If you are moving to Florida with your children, you may be interested in learning a little about the education system here. Selecting a school for your child is usually a personal choice and is related to your family's beliefs and values. If a school is private, public, or charter, what is most important is that it is suitable for your child. And, depending on your family, your child, and your district, you might want to do a better job of researching the neighborhood in which you want to live.
Florida has a school rating system that is a pioneer in the United States and has been in use since 1999. The purpose of this system is to verify the level of learning of students at each school and what they need to do to be successful at school. To facilitate the understanding of the degree of effectiveness of each school, they are given a letter grade (A-F). From this assessment, good schools are rewarded and not so good ones receive support to improve. In this way, schools are encouraged to focus on the student. (http://schoolgrades.fldoe.org/)
Below are the most common types of teaching in the Florida educational system:
Public schools obtain their funding from local, state and federal government. By law, these schools must accept all children residing in their district. Public schools have to follow state guidelines on what they can teach and how children are evaluated and are subject to verification by school councils or government officials. In theory, this creates a quality control over academic subjects, such as reading and math. Many parents prefer public schools because they offer a more diverse cultural experience. In addition, education is free.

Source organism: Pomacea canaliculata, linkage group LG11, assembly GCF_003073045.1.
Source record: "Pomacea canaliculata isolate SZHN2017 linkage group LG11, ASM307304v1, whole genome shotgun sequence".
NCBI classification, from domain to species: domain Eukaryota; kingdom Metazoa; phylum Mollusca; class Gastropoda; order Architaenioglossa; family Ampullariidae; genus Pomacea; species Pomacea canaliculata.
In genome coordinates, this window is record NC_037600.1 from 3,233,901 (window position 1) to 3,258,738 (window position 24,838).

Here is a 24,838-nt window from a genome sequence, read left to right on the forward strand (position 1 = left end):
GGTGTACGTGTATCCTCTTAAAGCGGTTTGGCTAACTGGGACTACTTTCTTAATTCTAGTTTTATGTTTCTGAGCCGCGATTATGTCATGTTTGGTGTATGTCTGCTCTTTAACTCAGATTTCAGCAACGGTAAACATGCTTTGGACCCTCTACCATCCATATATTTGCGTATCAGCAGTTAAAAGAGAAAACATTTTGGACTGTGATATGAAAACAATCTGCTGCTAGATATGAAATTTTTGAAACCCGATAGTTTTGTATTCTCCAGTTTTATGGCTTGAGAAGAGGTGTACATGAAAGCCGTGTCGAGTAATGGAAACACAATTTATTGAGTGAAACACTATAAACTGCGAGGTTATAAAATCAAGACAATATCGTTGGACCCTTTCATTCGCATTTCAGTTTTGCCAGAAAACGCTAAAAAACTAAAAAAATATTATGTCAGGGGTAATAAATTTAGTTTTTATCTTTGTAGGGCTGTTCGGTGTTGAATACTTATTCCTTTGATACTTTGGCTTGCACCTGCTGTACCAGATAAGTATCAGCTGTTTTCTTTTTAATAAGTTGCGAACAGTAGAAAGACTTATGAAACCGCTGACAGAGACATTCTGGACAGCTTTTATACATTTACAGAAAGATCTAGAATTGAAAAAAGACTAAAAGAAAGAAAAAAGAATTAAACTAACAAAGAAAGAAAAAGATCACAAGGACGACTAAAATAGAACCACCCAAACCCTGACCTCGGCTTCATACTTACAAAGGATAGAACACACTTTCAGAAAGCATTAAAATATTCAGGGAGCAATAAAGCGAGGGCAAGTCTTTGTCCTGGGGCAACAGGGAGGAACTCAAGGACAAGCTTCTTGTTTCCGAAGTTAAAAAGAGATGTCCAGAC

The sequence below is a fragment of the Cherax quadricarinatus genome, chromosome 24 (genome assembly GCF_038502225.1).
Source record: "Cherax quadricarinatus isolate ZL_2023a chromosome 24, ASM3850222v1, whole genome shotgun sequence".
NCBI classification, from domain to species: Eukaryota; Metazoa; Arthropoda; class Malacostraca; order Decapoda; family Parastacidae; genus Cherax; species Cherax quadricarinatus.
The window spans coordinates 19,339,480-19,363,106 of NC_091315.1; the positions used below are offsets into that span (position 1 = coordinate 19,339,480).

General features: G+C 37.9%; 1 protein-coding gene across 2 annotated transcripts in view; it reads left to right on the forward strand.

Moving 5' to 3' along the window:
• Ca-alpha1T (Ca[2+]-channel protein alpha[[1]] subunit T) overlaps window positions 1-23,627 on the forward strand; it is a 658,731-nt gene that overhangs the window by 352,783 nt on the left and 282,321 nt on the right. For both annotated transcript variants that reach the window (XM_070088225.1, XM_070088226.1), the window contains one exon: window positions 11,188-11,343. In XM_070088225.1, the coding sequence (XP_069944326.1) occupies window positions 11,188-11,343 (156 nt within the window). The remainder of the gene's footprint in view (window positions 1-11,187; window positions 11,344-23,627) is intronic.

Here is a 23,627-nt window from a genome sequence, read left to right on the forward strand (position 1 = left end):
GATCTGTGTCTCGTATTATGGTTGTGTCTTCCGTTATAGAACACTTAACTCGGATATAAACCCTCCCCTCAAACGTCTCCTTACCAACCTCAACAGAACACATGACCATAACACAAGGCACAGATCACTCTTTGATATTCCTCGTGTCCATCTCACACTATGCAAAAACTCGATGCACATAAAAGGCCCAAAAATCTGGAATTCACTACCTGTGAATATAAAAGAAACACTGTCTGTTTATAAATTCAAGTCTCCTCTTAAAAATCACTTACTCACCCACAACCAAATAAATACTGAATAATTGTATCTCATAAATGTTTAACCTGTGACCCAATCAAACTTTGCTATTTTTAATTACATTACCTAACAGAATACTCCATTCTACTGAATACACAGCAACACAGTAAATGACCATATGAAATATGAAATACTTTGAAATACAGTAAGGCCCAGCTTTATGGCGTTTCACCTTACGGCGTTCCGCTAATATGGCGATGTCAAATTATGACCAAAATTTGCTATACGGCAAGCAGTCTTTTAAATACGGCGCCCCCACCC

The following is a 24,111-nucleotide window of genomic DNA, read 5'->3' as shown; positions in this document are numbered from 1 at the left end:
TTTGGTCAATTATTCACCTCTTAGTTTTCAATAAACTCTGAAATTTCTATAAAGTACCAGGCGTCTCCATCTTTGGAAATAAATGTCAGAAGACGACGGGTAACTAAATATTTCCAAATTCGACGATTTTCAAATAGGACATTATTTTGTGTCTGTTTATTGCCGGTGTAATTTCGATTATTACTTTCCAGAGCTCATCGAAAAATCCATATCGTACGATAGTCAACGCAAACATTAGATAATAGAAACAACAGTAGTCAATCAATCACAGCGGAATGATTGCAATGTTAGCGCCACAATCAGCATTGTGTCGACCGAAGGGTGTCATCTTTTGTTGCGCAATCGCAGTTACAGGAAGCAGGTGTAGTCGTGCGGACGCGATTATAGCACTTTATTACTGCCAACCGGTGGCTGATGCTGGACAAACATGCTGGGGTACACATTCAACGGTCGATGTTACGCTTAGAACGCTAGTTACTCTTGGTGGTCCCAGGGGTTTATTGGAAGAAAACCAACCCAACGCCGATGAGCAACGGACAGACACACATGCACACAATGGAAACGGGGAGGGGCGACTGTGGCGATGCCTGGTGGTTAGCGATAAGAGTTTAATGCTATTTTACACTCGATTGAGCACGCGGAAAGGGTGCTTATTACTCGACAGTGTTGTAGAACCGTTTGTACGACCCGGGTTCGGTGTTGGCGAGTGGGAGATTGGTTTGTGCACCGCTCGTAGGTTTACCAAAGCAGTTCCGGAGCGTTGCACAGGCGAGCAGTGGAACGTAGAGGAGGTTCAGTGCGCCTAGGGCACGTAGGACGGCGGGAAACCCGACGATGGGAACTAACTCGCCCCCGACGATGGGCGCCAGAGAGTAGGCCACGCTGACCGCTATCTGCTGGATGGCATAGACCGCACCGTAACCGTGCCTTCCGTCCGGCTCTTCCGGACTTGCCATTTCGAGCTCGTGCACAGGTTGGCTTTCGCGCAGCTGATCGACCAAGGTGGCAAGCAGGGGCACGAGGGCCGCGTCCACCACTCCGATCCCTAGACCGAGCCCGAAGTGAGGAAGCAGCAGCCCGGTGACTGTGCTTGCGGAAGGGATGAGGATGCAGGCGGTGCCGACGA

Generally speaking, charter schools are privately run, but publicly funded. They can be founded by teachers, parents, non-profit organizations, universities or government entities, but they are free from some of the regulations that are imposed on public schools. However, they are responsible for fulfilling the promises made in their own statute, where they specify the areas of concentration of education. Some charters focus on engineering and mathematics, others focus on the arts and environmental sciences. They must demonstrate performance not only in the areas of academic achievement, but also in their finances and organizational stability. If a charter school does not meet performance targets, it may be closed. Charter schools are also free.
Private schools depend on their own funding, making it possible to teach outside the standard state and federal curriculum. However, these schools are not required to accept all child applicants and often require the selection process to involve multiple interviews and tests.
Seminole County schools are among the highest performing schools in the state of Florida. Orange County is home to the largest school district.
https://www.zillow.com/orlando-fl/schools/#/orlando-fl/schools/bb=-81.455899%2C28.486571%2C 81.313935%2C28.587611®ionId=13121&zoom=12 https://www.niche.com/k12/rankings/public-school-districts/best-overall/s/florida/ https://www.babycenter.com/0_school-types-the-difference-between-public-private-magnet-ch_67288.bc http://www.greatschools.org/gk/articles/public-private-charter-schools/ http://www.businessinsider.com/difference-between-charter-magnet-and-private-schools-2017-1 http://www.orlandosentinel.com/features/education/school-zone/os-florida-school-grades-2016-20160708-story.html